"It is not infrastructure over health care. We can do two things at once," the senator from Minnesota told ABC News Chief White House Correspondent Jonathan Karl on "This Week" Sunday, adding that she believes "infrastructure is an economic need."
The plan, which was published on her campaign's Medium page, would be worked on during her first year in office if she were elected.
"Infrastructure means things like making sure that we have drinking water that is safe in Flint. It means making sure those floods in Iowa, that we have a levy system that works, and we've got -- we have protection for our farmers. It means a transit system that works. It means roads and bridges," Klobuchar said.
She currently serves on the Senate’s Commerce and Transportation Committee and has proposed a series of tax reforms to help pay for the plan, including raising the corporate tax rate from 21 to 25 percent. The rate was slashed from 35 percent to 21 percent as a result of President Donald Trump’s 2017 tax bill.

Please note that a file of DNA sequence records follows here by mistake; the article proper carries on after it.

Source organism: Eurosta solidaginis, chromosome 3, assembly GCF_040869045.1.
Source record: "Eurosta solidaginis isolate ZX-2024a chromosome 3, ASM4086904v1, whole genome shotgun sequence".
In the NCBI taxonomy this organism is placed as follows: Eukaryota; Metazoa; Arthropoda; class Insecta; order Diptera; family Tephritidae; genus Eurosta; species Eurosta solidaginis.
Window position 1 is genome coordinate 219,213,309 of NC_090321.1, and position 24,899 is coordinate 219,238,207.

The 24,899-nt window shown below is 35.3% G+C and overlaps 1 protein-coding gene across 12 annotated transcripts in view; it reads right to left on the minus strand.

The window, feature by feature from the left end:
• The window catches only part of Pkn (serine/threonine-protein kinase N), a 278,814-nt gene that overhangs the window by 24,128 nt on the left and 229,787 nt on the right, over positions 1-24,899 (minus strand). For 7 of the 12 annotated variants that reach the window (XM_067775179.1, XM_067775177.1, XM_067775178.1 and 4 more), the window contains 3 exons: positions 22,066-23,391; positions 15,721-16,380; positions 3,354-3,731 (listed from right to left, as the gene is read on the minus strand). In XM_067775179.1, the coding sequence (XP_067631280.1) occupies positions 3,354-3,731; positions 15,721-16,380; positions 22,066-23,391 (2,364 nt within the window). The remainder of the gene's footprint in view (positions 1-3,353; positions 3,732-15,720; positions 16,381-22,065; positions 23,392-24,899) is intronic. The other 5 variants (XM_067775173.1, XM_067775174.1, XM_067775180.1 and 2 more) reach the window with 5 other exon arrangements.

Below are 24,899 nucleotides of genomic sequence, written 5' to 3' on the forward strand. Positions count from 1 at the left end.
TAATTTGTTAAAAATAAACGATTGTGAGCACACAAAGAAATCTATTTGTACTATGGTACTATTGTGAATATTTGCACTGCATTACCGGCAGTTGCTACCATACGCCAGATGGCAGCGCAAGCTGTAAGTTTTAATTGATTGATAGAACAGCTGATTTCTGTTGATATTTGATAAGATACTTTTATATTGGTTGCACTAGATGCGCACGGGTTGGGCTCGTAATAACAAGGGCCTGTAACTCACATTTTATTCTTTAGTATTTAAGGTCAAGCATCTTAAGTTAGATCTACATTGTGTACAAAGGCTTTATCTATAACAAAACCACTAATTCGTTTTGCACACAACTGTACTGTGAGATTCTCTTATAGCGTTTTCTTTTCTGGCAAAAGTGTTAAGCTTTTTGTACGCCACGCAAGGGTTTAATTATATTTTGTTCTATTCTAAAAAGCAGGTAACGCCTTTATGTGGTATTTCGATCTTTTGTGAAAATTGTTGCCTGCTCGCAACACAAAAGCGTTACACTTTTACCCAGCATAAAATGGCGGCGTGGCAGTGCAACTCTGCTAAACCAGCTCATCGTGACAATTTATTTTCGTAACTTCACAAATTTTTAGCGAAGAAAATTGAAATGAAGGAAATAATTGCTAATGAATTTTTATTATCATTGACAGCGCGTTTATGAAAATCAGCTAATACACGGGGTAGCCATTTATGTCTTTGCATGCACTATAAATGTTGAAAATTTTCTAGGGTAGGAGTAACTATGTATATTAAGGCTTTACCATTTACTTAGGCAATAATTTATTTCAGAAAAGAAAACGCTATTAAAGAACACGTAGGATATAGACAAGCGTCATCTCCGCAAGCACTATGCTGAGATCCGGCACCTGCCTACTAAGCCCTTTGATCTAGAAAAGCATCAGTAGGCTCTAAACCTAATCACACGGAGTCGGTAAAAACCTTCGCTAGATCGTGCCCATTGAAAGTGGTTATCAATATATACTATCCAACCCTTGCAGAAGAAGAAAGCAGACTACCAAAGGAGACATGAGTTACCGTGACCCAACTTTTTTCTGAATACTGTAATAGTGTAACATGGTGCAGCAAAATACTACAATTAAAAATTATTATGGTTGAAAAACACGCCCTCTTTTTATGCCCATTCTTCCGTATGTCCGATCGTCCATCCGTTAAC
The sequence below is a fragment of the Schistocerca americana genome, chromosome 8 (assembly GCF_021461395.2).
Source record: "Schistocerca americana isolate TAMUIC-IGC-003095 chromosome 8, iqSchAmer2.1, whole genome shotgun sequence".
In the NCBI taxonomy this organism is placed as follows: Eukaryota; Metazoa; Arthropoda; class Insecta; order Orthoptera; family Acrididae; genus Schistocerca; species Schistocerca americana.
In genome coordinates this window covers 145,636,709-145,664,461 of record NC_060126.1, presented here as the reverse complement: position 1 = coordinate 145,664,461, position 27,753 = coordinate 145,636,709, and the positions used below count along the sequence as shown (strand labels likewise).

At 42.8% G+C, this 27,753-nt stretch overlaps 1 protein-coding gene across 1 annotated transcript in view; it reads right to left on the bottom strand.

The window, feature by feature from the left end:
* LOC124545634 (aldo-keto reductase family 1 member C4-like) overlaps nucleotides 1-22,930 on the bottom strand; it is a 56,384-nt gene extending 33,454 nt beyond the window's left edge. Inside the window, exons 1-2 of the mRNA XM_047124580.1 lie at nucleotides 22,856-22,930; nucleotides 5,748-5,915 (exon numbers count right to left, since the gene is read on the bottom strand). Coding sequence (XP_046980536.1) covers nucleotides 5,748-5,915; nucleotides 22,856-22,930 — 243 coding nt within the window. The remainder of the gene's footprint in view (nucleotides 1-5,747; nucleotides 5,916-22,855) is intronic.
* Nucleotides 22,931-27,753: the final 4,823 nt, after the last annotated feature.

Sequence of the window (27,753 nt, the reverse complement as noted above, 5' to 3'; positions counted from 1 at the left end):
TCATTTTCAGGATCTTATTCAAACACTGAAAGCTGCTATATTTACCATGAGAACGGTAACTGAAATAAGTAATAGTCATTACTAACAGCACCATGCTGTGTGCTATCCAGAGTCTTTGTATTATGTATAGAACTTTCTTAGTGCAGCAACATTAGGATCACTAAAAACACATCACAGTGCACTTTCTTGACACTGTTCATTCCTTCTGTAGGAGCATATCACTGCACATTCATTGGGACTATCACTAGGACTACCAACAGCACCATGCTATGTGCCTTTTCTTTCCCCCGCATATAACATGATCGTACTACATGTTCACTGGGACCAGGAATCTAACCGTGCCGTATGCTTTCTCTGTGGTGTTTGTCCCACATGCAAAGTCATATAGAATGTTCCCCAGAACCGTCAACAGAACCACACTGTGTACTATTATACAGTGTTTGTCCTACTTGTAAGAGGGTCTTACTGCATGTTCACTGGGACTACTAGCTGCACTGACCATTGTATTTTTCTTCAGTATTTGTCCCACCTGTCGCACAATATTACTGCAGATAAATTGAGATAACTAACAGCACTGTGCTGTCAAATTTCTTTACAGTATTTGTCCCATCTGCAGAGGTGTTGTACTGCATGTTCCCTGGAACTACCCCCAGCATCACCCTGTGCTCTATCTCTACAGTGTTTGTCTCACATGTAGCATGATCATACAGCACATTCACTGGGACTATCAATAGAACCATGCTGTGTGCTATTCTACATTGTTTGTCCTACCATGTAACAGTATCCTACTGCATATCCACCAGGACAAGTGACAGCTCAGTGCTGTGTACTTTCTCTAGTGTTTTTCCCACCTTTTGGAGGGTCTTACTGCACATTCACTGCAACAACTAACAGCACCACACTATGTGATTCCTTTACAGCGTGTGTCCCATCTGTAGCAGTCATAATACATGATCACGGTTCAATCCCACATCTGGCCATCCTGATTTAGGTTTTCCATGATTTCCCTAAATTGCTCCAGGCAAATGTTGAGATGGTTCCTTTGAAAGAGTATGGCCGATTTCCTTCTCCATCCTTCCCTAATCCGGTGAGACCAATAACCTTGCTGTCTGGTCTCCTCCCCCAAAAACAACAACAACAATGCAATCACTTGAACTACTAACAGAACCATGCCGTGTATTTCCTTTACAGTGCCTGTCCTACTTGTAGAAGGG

"The president has kept saying he wants to do something about it, but it's a mirage. He's never really put together the coalition or the funding to get it done. I have the funding. I've shown how I can get this plan done and as president, I will get it done."
Trump during his 2016 campaign frequently promised an infrastructure plan on a similar scale and, in an infrastructure proposal released last year by the White House, the administration called for $200 million in federal funds that they said will “stimulate $1.5 trillion in new investment in infrastructure.”
Karl pressed Klobuchar on her stance on Attorney General Williams Barr's letter outlining the principle conclusions of the Mueller report and whether she has any reason to doubt Barr's assessment that the Mueller investigation did not find any evidence of collusion between the Trump campaign and the Russians.
"I want to see the report," Klobuchar said. "All we have is a four-page summary, and I think the major reason that we need to see the report right now, in addition to getting all of the details, is to know what we should do to protect our elections and democracy going into 2020."
Karl also asked the senator about her views on Sen. Bernie Sanders' decision not to support the House Democrats' plan to strengthen the Affordable Care Act. While Klobuchar said that she is open to looking at Sanders' proposal, her focus is on seeing "immediate change" to the healthcare system.
"So what I would suggest is, first of all, all out opposition to the administration’s plan to kick people off their health care," Klobuchar said. "Then as president, I would immediately put in a public option proposal to Congress and that could be for Medicaid or Medicare."